Tilapia are mainly freshwater fish, inhabiting shallow streams, ponds, rivers and lakes, and less commonly found living in brackish water. Historically, they have been of major importance in Africa. Farmed-raised tilapia production is about 1,500,000 tons annually with an estimated value of US$1.8 billion, about equal to that of salmon and trout.
However, the nutritional value of farm-raised tilapia may be compromised by the amount of corn included in the feed. The corn contains short-chain omega-6 fatty acids that contribute to the buildup of these materials in the fish. Researchers say the combination could be a potentially dangerous food source for some patients with heart disease, arthritis, asthma and other allergic and auto-immune diseases that are particularly vulnerable to an "exaggerated inflammatory response." See this link, link for further information.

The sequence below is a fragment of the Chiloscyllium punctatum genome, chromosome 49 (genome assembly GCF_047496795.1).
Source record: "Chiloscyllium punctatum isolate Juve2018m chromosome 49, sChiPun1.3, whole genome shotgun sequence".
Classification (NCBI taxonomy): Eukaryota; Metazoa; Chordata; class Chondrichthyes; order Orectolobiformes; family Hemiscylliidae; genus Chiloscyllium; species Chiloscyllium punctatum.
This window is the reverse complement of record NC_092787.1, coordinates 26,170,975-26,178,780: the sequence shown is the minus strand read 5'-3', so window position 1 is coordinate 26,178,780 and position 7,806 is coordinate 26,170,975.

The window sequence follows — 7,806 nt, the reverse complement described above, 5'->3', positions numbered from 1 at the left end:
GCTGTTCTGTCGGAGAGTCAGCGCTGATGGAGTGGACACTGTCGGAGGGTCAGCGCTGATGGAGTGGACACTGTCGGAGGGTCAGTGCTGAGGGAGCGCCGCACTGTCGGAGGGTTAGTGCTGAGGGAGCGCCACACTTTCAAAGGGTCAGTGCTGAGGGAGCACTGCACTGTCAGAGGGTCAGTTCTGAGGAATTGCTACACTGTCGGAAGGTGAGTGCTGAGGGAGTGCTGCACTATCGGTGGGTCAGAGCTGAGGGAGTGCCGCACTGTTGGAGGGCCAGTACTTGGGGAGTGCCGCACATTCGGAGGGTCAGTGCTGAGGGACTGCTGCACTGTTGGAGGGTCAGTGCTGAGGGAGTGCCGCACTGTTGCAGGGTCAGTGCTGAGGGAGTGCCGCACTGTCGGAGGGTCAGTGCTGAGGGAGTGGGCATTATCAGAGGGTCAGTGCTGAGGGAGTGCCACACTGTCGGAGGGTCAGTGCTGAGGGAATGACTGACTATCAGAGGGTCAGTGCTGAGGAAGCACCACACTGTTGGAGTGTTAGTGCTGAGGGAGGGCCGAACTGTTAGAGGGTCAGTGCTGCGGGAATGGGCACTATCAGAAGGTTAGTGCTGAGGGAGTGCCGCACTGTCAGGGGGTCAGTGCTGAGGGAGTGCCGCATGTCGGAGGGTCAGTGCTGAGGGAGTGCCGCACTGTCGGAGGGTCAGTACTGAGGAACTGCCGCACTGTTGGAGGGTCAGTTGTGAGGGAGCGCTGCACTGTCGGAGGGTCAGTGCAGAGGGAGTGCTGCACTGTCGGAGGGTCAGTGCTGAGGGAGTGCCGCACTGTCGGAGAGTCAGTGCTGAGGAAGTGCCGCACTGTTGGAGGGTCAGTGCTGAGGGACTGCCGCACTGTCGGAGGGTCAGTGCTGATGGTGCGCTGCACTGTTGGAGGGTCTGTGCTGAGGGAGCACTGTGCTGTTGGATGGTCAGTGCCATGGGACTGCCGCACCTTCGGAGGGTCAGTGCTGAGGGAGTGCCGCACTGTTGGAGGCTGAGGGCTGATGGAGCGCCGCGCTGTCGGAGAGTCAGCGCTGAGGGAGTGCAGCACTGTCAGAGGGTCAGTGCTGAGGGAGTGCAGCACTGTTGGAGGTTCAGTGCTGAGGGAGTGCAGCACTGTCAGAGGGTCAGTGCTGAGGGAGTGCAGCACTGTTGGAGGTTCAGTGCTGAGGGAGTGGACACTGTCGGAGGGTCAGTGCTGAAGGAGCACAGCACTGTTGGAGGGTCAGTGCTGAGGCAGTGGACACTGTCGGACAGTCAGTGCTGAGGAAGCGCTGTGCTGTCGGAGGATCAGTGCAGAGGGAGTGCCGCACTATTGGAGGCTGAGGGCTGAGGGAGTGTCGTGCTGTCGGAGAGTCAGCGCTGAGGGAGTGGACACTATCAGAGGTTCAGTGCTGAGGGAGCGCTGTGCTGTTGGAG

With the lower amounts of omega-3 and the higher ratios of omega-6 fats in US-farmed tilapia, raised questions about the health benefits of consuming farmed tilapia fish. Some media reports even controversially suggested that farm-raised tilapia may be worse for the heart than eating bacon or a hamburger.
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